Corbetts starting with S
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Sgurr Innse
Sgurr Innse and its larger neighbour Cruach Innse (857m) lie 2km apart separated by a col (593m) and are naturally climbed together. They are located on the S side of Glen Spean.

These are two steep sided mountains with some rocky slopes. Sgurr Innse is a triangular cone with three short ridges; NW, SW and E. Sgurr Innse is also the rockier of the two and requires some minor scrambling to reach the summit.

Sgurr Mhairi
Glamaig is almost surrounded by the A87 road near Sligachan on Skye, suggesting that it can be climbed from almost any direction, but is an elongated conical hill with steep slopes of rock and scree which limits the ascent routes.

Direct ascent from the W to Sgurr Mhairi or the E to An Coileach are both possible, but the preferred ascent is through Coire na Sgairde to Bealach na Sgairde.

Sgurr Mhic Bharraich
Sgurr Mhic Bharraich lies at the entrance to Glen Shiel overlooking Shiel Bridge. It is a rough craggy hill with slopes that are frequently steep, the easiest inclines being to the E, which is fortunate as that is where the path from Shiel Bridge approaches the lower slopes.

The path in fact rises to 450 m at Loch Coire nan Crogachan from where an easy ascent can be made.

Sgurr Mhic Bharraich is only 779m but you are climbing from sea level.

Sgurr Mhurlagain
Sgurr Mhurlagain is a large unusual mountain with 3 parallel NE ridges rather like a trident. These ridges are Druim Coire an Stangain Mhoir to the NW, a central lower ridge to Sron Grabh , and Druim Coire an Stangain Bhig to the SE.

The summit of Sgurr Mhurlagain lies at the confluence of these three ridges and a fourth ridge runs SW towards Strathan. This fourth ridge offers an easy ascent route via the path ascending by the Dearg Allt from Strathan.

This is a rough craggy hill in places but the SW ridge avoids any difficulties.

Sgurr na Ba Glaise
The head-wall of Coire a' Bhuiridh, which lies just to the E of Loch Ailort is formed by 6 significant peaks, 3 of which are deemed to be Corbetts. These are An Stac (814m), Rois-Bheinn (882m) and Sgurr na Ba Glaise and consequently they are climbed as a group.

An Stac is the most distinct peak, where as Rois-Bhein and Sgurr na Ba Glaise lie on a ridge running from Rois-Bheinn in the W to An t-Slat-bheinn in the E, where the ridge then turns NNE to Beinn Coire nan Gall.

These hills are not well supplied with access paths so the routes tend to go from top to top. Sgurr na Ba Glaise and its sister peak An t-Slat-bheinn are steep sided hills with rocky N faces.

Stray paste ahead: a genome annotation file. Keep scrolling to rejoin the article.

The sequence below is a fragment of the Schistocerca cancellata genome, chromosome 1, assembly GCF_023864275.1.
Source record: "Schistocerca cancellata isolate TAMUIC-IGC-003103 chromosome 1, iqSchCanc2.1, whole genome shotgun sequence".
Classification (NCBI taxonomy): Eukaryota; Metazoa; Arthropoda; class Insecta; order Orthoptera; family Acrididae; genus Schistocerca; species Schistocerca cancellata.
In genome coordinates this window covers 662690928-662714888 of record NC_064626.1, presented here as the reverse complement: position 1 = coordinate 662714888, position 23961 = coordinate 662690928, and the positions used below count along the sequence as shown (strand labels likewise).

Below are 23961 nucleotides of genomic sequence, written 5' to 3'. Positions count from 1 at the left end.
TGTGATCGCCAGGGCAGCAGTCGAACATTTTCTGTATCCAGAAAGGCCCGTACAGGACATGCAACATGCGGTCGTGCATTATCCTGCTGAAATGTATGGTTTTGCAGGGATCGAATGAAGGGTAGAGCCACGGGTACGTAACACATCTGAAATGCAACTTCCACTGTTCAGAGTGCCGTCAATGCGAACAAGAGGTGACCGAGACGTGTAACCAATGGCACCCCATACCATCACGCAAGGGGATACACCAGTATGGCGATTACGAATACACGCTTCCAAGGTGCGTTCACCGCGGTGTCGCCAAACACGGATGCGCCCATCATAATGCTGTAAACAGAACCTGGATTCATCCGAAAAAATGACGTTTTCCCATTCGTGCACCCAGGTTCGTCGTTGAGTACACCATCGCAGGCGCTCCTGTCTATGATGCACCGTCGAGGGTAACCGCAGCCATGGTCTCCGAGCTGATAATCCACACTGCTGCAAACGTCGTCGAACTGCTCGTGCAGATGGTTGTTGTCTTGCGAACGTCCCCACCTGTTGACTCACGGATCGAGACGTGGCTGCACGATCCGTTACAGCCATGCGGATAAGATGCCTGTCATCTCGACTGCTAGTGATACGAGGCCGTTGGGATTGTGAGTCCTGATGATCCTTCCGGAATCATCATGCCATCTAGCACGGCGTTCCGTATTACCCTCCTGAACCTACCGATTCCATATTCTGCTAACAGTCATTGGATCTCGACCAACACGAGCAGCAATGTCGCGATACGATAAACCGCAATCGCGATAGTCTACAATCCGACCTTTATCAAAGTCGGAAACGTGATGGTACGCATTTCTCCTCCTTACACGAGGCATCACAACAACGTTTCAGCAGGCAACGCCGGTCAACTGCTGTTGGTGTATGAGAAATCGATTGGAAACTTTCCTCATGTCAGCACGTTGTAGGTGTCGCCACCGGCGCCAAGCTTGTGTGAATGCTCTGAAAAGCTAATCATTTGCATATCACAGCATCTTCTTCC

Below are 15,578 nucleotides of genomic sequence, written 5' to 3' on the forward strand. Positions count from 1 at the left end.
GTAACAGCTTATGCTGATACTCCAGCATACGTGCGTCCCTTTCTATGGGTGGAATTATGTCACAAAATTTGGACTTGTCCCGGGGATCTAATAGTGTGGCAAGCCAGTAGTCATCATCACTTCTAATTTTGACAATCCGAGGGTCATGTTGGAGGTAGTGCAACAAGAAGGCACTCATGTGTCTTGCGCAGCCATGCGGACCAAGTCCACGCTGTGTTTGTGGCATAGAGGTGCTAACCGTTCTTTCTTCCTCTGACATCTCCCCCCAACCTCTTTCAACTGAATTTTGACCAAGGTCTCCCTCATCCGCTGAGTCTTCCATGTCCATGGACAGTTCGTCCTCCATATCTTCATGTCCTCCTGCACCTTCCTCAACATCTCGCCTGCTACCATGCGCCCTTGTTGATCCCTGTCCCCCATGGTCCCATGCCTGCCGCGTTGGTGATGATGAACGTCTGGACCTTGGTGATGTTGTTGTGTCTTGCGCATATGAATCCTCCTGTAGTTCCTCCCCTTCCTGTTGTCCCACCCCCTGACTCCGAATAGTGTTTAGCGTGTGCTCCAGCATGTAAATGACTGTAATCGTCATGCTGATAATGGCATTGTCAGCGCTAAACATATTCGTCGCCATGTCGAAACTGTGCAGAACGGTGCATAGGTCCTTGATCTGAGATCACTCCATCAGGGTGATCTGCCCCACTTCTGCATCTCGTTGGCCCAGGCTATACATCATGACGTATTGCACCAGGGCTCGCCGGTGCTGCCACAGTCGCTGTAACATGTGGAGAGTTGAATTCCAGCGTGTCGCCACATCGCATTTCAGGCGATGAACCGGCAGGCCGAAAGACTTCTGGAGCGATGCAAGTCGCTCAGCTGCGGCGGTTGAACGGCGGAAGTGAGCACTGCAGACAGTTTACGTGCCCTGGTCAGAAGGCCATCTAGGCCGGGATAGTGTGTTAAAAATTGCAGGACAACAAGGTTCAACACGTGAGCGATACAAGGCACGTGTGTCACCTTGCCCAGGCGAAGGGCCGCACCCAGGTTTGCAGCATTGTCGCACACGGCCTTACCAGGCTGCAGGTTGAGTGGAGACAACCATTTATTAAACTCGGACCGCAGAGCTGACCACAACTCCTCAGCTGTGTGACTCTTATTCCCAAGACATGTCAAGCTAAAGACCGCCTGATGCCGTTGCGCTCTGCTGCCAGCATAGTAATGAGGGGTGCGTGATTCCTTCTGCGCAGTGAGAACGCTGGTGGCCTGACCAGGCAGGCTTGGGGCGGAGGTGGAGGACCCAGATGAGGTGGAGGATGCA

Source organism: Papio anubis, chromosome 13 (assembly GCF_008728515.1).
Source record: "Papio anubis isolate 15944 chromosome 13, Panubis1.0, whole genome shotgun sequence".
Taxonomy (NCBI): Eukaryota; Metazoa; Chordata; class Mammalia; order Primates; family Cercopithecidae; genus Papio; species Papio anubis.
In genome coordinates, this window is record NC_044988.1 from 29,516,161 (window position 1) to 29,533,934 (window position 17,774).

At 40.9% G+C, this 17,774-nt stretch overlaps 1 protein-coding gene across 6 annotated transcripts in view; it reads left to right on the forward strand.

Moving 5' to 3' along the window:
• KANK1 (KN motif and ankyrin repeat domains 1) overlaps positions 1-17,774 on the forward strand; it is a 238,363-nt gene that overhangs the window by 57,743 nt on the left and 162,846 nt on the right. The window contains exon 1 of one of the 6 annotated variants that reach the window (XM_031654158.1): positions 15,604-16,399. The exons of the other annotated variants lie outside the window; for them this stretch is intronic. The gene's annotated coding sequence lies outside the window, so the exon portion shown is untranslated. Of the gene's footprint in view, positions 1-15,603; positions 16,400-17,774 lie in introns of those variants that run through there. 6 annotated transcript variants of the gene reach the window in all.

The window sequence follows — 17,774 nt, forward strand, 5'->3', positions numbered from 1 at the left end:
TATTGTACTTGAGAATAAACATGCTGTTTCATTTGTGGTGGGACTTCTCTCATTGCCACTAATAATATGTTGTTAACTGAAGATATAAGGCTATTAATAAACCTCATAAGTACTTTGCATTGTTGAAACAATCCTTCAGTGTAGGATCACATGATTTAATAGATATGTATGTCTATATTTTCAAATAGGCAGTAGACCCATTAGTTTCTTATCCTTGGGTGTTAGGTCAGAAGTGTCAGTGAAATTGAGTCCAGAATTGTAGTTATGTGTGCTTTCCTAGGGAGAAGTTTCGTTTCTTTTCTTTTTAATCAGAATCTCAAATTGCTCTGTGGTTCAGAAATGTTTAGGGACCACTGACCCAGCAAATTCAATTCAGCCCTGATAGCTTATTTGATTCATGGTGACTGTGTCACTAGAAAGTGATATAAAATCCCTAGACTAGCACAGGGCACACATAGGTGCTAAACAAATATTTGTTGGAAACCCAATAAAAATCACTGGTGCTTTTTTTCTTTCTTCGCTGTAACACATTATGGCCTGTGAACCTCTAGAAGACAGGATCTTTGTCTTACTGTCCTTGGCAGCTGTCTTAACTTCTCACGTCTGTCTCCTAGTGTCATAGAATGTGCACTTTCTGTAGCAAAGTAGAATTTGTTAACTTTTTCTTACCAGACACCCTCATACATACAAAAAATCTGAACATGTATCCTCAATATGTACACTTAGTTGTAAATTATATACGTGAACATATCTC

Sgurr na Feartaig
Sgurr na Feartaig and Beinn Tharsuinn are two mountains of almost identical height sitting either side of Bealach Bhearnais and therefore can be climbed together.

The OS map shows Sgurr na Feartaig to be a narrow rocky ridge forming the northern slopes of Bealach Bhearnais, but to the N of the summit lies a broad plateau on which lies Loch Sgurr na Feartaig indicating that the name applies to the whole mountain mass.

The ascent of this mountain is easy and will logically be on the paths from W and NE that lead to the summit. The ascent from Bealach Bhearnais is steeper but not difficult.

Sgurr nan Ceannaichean
Sgurr nan Ceannaichean, is a compact and relatively steep sided mountain with a craggy W face. From the S it has a rounded profile with two short ridges (ESE and W) on the upper slopes only.

A path from the track in Pollan Buidhe ascends the S face to the W ridge. There is a distinct N ridge, which forms the W wall of Coire Toll nam Bian, and leads down to a path by the Alltan na Feola.

Sgurr nan Ceannaichean, formerly a munro, was re-surveyed at 913.43m by the Munro Society and officially changed status on the 10th of September 2009.

Sgurr nan Eugallt
Sgurr nan Eugallt lies on a narrow ridge that runs 6.3km from Sgurr Sgiath Airigh (881m) SE over Sgurr nan Eugallt and Sgurr a' Chlaidheimh (841m) then ESE to Sron Lice na Fearna (551m). Sgurr nan Eugallt has a single ridge NE then N to Sgurr Dubh (738m).

A path from Coireshubh ruin ascends W onto this spur offering a quick ascent with some minor scrambling but you should also consider walking the long ridge.

It should be noted that whilst the highest point was for many years regarded as being the knoll 20m SE of the prominent trig point, the true summit is now accepted as being approximately 600m further NW along the ridge and is marked by a small cairn.

Shalloch on Minnoch
Shalloch on Minnoch lies in the Galloway Forest Park. To the W and N its gentle to moderate slopes make for easy climbing but to the S it has steeper slopes down to the Knocklach Burn and to the E its slopes are steep and craggy.

It has a long W ridge, down to the derelict Shalloch on Minnoch farm, which offers an ascent route but through a forest. Shalloch on Minnoch can be accessed from Tarfessock to the S by a low col called the "Nick of Carlach".

N.B. Parts of this hill are used by the Ministry of Defence but access should be allowed at all times.

Spidean Coinich
Spidean Coinich is the more southerly and smallest of the three Corbetts that comprise the magnificent mountain Quinag in Sutherland.

The main ridge of Quinag runs SSE to NNW, with a Corbett at either end. The W slopes forming a long uninterrupted wall of crags and scree, however the E slopes are dissected by two great corries to form a third NE ridge on which is the highest top (Sail Gharbh, 808m ), the true summit of Quinag.

There are few easy ascents onto Quinag, the SE slopes of Spidean Coinich, and at the heads of the two great corries being the most obvious. Other ascents are best left to the experienced route finders.

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